Many fly fishers dream about fishing the Kenai River because it is the epitome of salmon fishing. The glacial water is a light crystal blue lined by pristine wildlife, and it is home to a variety of fish. These species include the chinook(Oncorhynchus tshawytscha), coho (Oncorhynchus kisutch), sockeye (Oncorhynchus nerka), and pink (Oncorhynchus gorbuscha) salmon, as well as rainbow trout (Oncorhynchus mykiss) and Dolly Varden. These fish are especially sought after because they are anadromous, meaning they migrate from the sea into their home rivers to spawn. While each is unique and colorful in their own way, they are also a cultural symbol for the native communities.
To these communities, the return of the salmon each year is a festive season. For most in the region, salmon makes up half of their food supply for the long and bitter winter. When not fishing for themselves, they are fishing to share with the rest of the world. Alaska holds the largest surviving wild salmon fishery in the world which fuels their economy and attracts adventurers from all over. A quarter of the job market is related to the salmon industry, raking in $1.5 billion each year. Similarly, 14,000 full and part time jobs are created because of these special fish. In another sense, it provides families the opportunity to pass down their traditions to youth and spend time teaching them the science and sustainability of these species. All of these symbolize the independence of the communities to maintain their cultural values.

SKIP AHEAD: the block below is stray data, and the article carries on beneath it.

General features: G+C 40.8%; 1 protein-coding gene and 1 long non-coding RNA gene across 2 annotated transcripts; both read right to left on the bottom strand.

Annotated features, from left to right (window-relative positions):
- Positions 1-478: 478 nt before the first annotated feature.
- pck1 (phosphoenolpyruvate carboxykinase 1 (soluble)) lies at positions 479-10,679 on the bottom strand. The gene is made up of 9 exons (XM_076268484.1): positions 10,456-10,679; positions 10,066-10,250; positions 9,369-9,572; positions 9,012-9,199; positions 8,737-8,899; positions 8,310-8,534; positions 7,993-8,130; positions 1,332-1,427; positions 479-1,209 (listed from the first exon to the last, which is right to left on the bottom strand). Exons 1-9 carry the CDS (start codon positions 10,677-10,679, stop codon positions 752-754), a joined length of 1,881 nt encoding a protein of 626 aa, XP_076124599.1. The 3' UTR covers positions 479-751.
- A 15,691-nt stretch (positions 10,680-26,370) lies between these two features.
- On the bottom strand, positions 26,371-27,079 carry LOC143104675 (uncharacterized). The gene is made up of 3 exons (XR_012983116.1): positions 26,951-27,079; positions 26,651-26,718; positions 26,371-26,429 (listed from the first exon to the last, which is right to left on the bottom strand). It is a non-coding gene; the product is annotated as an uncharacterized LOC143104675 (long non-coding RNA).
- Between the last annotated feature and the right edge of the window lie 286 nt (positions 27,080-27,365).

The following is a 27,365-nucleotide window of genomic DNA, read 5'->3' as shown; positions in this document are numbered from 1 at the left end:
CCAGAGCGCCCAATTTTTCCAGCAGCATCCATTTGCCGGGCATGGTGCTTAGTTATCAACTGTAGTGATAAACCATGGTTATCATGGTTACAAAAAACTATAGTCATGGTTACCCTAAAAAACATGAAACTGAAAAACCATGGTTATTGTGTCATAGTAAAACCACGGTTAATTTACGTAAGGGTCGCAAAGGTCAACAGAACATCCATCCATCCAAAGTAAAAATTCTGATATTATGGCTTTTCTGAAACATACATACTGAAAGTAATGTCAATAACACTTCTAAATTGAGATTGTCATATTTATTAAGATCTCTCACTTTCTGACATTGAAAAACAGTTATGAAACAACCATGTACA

Outside of the native communities the locals highly support the salmon industry. No matter where you are, you can strike up a conversation with anyone about the importance of salmon, not just for Alaska but for the world. Between anglers, biologists, engineers, businessmen, wildlife officers, teachers, volunteers, politicians, and many more, the dependence and respect for these amazing creatures is immeasurable. I have never seen so many people of different fields come together to protect and fight for something that usually goes unnoticed. While sport fishing, commercial fishing, and subsistence fishing have traditionally competed for resources, all of these sectors of the fishing industry have come together to protect the resource on which they all rely. The cultural significance of salmon is so deeply ingrained in Alaskan society, and this is something that we as anglers and conservationists should fight to protect.